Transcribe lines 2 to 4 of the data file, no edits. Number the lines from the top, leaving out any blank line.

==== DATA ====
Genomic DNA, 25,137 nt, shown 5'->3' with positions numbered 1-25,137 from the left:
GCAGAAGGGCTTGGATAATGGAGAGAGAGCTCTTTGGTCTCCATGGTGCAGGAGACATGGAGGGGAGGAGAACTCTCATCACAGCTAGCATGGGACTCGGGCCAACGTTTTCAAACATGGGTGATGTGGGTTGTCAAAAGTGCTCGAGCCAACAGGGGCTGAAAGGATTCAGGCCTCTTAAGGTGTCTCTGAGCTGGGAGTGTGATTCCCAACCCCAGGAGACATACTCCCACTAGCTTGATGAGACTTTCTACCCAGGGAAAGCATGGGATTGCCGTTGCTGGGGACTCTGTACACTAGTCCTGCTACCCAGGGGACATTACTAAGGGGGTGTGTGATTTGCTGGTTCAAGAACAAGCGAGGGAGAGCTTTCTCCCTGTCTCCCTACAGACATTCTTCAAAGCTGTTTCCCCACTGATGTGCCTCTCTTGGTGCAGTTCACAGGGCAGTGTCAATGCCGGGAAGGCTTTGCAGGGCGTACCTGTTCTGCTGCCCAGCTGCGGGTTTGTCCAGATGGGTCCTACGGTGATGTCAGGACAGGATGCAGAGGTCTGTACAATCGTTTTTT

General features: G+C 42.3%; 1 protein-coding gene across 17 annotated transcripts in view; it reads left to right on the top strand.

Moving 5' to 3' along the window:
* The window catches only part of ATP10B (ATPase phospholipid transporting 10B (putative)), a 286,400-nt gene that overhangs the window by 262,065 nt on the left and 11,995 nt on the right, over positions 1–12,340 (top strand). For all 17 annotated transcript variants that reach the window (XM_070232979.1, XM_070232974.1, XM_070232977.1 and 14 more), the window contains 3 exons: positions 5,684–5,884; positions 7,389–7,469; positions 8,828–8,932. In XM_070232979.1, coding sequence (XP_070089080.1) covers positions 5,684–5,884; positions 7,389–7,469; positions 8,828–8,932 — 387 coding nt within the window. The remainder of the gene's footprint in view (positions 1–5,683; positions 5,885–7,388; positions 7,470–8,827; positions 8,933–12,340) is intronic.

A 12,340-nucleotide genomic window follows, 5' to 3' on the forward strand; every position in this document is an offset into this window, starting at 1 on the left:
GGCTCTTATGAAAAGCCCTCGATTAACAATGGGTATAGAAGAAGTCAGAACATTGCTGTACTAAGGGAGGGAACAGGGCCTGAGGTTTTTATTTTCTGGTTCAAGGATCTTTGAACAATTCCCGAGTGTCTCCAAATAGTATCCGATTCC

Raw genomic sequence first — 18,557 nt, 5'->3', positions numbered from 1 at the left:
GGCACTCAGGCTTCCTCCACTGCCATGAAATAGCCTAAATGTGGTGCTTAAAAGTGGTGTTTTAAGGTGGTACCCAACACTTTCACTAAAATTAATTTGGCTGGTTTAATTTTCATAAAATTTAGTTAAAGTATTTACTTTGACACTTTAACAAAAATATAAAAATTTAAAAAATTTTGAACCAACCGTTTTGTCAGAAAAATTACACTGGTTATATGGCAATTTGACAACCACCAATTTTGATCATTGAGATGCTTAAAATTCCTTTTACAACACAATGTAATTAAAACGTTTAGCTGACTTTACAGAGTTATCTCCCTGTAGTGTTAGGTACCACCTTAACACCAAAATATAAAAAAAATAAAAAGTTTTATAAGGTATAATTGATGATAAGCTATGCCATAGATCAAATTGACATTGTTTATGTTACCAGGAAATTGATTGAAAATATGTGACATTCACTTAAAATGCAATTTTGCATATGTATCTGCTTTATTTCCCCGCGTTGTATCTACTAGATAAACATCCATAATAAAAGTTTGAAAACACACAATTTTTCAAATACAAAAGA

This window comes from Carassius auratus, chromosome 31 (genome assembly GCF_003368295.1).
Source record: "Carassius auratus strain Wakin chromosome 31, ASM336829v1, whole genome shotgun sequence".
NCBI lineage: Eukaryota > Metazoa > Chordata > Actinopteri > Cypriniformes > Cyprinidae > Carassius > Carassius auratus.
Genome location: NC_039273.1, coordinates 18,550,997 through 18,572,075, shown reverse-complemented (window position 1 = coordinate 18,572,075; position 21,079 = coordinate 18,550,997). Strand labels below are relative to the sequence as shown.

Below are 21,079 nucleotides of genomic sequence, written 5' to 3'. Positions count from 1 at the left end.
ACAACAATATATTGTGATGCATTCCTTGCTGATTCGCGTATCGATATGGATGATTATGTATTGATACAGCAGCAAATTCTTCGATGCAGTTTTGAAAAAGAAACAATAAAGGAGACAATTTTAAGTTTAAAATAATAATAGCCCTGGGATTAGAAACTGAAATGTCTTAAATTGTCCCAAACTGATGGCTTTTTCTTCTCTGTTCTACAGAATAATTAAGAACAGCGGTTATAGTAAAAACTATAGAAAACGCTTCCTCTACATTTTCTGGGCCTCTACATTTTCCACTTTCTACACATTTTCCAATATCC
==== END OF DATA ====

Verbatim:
GCAGAAGGGCTTGGATAATGGAGAGAGAGCTCTTTGGTCTCCATGGTGCAGGAGACATGGAGGGGAGGAGAACTCTCATCACAGCTAGCATGGGACTCGGGCCAACGTTTTCAAACATGGGTGATGTGGGTTGTCAAAAGTGCTCGAGCCAACAGGGGCTGAAAGGATTCAGGCCTCTTAAGGTGTCTCTGAGCTGGGAGTGTGATTCCCAACCCCAGGAGACATACTCCCACTAGCTTGATGAGACTTTCTACCCAGGGAAAGCATGGGATTGCCGTTGCTGGGGACTCTGTACACTAGTCCTGCTACCCAGGGGACATTACTAAGGGGGTGTGTGATTTGCTGGTTCAAGAACAAGCGAGGGAGAGCTTTCTCCCTGTCTCCCTACAGACATTCTTCAAAGCTGTTTCCCCACTGATGTGCCTCTCTTGGTGCAGTTCACAGGGCAGTGTCAATGCCGGGAAGGCTTTGCAGGGCGTACCTGTTCTGCTGCCCAGCTGCGGGTTTGTCCAGATGGGTCCTACGGTGATGTCAGGACAGGATGCAGAGGTCTGTACAATCGTTTTTT

General features: G+C 42.3%; 1 protein-coding gene across 17 annotated transcripts in view; it reads left to right on the top strand.

Moving 5' to 3' along the window: